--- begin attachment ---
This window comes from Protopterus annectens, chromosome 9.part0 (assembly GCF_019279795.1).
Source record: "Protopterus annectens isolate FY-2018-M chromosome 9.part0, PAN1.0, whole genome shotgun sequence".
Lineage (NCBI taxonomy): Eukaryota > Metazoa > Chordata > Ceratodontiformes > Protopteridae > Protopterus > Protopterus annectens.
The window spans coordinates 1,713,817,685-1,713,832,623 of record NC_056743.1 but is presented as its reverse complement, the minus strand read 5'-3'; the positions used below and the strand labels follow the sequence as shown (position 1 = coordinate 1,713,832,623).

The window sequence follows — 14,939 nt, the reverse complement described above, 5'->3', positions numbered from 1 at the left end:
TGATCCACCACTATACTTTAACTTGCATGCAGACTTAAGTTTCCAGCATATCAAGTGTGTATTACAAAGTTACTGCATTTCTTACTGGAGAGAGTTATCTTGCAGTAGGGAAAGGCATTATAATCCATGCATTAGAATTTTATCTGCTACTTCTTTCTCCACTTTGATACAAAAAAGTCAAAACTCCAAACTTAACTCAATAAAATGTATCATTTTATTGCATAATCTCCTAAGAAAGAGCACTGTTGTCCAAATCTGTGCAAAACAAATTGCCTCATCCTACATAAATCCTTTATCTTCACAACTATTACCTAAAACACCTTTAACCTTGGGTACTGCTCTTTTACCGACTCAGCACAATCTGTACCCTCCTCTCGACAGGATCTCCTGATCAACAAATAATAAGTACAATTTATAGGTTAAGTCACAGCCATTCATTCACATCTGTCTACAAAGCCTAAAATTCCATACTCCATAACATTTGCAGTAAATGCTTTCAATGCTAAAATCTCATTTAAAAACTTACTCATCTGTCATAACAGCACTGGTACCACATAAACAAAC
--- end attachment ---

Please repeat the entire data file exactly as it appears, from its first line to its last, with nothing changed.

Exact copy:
This window comes from Protopterus annectens, chromosome 9.part0 (assembly GCF_019279795.1).
Source record: "Protopterus annectens isolate FY-2018-M chromosome 9.part0, PAN1.0, whole genome shotgun sequence".
Lineage (NCBI taxonomy): Eukaryota > Metazoa > Chordata > Ceratodontiformes > Protopteridae > Protopterus > Protopterus annectens.
The window spans coordinates 1,713,817,685-1,713,832,623 of record NC_056743.1 but is presented as its reverse complement, the minus strand read 5'-3'; the positions used below and the strand labels follow the sequence as shown (position 1 = coordinate 1,713,832,623).

The window sequence follows — 14,939 nt, the reverse complement described above, 5'->3', positions numbered from 1 at the left end:
TGATCCACCACTATACTTTAACTTGCATGCAGACTTAAGTTTCCAGCATATCAAGTGTGTATTACAAAGTTACTGCATTTCTTACTGGAGAGAGTTATCTTGCAGTAGGGAAAGGCATTATAATCCATGCATTAGAATTTTATCTGCTACTTCTTTCTCCACTTTGATACAAAAAAGTCAAAACTCCAAACTTAACTCAATAAAATGTATCATTTTATTGCATAATCTCCTAAGAAAGAGCACTGTTGTCCAAATCTGTGCAAAACAAATTGCCTCATCCTACATAAATCCTTTATCTTCACAACTATTACCTAAAACACCTTTAACCTTGGGTACTGCTCTTTTACCGACTCAGCACAATCTGTACCCTCCTCTCGACAGGATCTCCTGATCAACAAATAATAAGTACAATTTATAGGTTAAGTCACAGCCATTCATTCACATCTGTCTACAAAGCCTAAAATTCCATACTCCATAACATTTGCAGTAAATGCTTTCAATGCTAAAATCTCATTTAAAAACTTACTCATCTGTCATAACAGCACTGGTACCACATAAACAAAC